January 3, 2007

Day Ambushed By Ikea Furniture

ikea_blimp_jr_bed

20 hours. That's how long a piece of Ikea furniture, somewhat impulsively acquired, can sit in your foyer without being assembled.

3 hours. That's how long it takes to assemble it [and, let's be fair, to disassemble the furniture it's replacing. And, let's be fairer, to shift all the forgotten gear and storage boxes that had been buried out of sight by the now-disassembled furniture.]

The clock's still running on how long it'll take to find out what to fill the holes with on the kid's new bed. We went for the meatballs, and ended up with the silvery Blimp, the Lords of Ikea having seen fit to dole the awesomely minimalist, little Malm bed in ridiculously small quantities.

Anyway, it looks fine, actually, pushed against the wall. We left off the blue and green netting; what to do with those eight holes in the backboard is no longer a hypothetical.

Previously: What Could Fix This Almost-Cool Ikea Toddler Bed?

9 Comments

Just as soon as my land-lords-to-be get my office finished I'm planning on giving up our second bedroom to the kid and have been thinking about that bed... I'd probably keep the holes but "inspire" (trick?) my wife into sewing some kind of nicer pocket type storage for them.

The kid liked the bed with the tent-like top more, though to be honest, and I'm thinking that whatever it takes to get her out of co-sleeping (attachment parenting be damned, we're getting tired of being kicked at 3am) is worth the aesthetic sacrifice. :)

Slipcover the whole thing. I know you've got it now, but, cool or not, that's the most unwelcoming bed for a kid I've ever seen, and those edges make my skin creep. Even a little bare ankle flopping over the top is gonna feel bad, not to mention what happens when the head hits a corner. Stitch up a padded cover so you don't end up stitching the kid's head. That should solve the hole problem -- in the bed or the kid.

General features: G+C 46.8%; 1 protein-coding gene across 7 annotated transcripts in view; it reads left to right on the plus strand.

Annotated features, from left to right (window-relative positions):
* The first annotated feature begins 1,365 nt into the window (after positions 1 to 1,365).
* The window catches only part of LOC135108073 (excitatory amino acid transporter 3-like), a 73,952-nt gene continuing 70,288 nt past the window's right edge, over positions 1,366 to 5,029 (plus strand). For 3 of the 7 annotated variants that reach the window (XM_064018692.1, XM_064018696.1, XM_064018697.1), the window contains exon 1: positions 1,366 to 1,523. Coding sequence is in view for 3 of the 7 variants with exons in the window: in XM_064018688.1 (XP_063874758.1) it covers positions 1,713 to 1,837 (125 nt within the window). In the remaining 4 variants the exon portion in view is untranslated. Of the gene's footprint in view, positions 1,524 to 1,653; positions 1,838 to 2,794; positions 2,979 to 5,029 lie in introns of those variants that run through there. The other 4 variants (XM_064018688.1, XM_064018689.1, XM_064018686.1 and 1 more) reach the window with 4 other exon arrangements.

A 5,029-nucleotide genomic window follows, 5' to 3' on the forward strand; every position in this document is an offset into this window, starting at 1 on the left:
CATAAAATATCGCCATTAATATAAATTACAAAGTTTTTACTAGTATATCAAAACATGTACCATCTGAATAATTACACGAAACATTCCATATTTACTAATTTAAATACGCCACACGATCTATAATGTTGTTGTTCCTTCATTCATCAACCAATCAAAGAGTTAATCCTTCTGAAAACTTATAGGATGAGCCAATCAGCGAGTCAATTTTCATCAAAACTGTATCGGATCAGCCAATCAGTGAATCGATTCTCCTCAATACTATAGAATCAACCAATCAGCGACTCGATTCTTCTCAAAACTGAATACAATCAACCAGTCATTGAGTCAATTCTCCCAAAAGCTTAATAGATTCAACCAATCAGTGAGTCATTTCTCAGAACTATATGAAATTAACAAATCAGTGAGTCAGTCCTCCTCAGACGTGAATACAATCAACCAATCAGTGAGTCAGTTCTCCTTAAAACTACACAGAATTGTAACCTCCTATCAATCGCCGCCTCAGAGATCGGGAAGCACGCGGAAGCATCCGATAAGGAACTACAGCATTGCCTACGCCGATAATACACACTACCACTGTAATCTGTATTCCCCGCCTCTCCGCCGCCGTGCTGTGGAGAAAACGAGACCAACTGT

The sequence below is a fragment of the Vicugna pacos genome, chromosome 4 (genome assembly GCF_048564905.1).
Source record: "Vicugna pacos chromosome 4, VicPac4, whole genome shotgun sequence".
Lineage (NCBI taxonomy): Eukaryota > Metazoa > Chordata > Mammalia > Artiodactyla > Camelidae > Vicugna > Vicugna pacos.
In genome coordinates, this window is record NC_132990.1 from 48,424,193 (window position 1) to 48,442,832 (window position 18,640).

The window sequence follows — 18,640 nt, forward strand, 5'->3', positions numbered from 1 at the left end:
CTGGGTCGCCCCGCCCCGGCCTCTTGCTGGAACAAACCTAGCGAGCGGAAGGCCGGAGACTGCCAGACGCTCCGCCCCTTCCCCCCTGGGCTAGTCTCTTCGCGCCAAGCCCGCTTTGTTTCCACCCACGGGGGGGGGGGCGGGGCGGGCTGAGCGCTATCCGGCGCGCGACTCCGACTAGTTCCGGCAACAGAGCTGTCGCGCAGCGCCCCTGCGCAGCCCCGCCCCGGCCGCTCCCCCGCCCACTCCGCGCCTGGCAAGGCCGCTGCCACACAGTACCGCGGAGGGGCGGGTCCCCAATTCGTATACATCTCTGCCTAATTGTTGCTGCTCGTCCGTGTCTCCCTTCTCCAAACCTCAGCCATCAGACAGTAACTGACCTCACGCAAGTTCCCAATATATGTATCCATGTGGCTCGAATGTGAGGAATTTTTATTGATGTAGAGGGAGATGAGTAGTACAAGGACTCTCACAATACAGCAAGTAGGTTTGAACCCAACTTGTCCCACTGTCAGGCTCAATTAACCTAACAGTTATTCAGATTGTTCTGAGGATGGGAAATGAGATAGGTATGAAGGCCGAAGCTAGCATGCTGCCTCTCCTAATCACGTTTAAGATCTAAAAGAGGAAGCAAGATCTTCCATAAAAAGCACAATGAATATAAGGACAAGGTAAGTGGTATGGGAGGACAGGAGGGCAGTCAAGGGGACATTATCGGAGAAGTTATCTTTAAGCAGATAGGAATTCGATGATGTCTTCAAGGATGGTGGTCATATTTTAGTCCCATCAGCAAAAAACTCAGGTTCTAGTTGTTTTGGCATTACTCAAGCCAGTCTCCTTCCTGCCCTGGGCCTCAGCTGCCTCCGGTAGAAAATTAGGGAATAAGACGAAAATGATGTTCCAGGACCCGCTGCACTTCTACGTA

[which is what's happened so far; the kid draped blankets all over the back side and the safety rail. -ed.]

Fill holes with wood putty or epoxy resin, maybe even Gorilla Glue or similar expanding glue. Sand until it's flush. Paint with magnetic or chalkboard paint. Or if you're feeling lazy, just stick some of those cool vinyl wall decorations (Blik, WallCandy, etc.) right over the holes and she probably won't even notice.

[Lazy AND cool? I think we have a winner. The weird plasticky metallic surface won't hold chalkboard paint not at all, I'm afraid. Remind me sometime to tell you a story about trying to paint an Ikea table with chalkboard paint. -ed.]

What about just using a silver metallic Sharpie after using some wood-filler? (test to make sure the Sharpie writes on whatever filler you'd use)

Hope I'm not bringing up a sore subject, but what happened to the bed you were having made?

And if you want another hole filler idea, you could get a sheet of maple or walnut veneer (with the pressure sensitive adhesive) and veneer that whole back panel. Did you keep the guard rail?

Drill lots more holes, then light it from behind with an ultra violet tube light?

you could provide a "pat the bunny" type of experience by providing different textures behind each hole for the kid to explore... sandpaper, fur, velvet, etc...

Thread a massive rubber band through each hole, horizontally. Then she's got four strips to hold pictures and bits of this and that (a la Droog straps).

Even cheaper than the blik is cutting out some shapes from plain white contact paper. you could just use circles, initials, whatever.

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